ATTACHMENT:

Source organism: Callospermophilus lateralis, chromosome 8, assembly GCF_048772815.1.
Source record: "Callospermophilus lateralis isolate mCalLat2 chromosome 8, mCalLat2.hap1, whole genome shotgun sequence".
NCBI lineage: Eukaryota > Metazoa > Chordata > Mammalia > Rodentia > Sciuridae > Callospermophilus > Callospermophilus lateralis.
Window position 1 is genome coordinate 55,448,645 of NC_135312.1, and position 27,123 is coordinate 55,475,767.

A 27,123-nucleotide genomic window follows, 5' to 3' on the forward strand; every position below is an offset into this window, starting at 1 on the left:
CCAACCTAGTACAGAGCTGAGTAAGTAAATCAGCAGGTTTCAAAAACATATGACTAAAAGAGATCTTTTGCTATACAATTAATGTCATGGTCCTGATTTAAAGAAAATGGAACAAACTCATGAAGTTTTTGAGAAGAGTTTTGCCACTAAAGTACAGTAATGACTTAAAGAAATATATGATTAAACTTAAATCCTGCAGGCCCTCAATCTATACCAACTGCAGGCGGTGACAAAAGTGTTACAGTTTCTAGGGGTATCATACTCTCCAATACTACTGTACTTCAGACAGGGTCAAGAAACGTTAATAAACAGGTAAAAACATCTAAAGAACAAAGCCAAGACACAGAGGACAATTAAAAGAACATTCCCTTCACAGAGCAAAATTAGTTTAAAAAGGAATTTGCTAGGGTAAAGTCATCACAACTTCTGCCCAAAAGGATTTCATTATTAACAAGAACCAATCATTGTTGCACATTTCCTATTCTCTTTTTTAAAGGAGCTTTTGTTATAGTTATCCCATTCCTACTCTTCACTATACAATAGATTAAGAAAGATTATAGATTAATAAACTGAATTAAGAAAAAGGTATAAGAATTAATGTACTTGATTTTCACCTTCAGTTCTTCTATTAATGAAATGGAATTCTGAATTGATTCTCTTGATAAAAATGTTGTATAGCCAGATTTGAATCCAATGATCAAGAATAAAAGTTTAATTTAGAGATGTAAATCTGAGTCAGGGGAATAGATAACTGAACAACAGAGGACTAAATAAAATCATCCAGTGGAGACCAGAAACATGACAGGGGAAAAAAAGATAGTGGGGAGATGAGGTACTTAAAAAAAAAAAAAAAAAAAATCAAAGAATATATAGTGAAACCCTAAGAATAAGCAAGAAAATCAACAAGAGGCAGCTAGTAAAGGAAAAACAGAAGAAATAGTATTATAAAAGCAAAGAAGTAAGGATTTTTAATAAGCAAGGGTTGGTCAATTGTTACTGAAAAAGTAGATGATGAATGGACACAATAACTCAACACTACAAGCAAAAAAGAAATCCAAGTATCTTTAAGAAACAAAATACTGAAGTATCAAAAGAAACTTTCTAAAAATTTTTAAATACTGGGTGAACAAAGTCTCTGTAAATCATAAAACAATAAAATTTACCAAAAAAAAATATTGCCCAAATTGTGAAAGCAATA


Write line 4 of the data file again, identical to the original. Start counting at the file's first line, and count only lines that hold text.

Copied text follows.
Window position 1 is genome coordinate 55,448,645 of NC_135312.1, and position 27,123 is coordinate 55,475,767.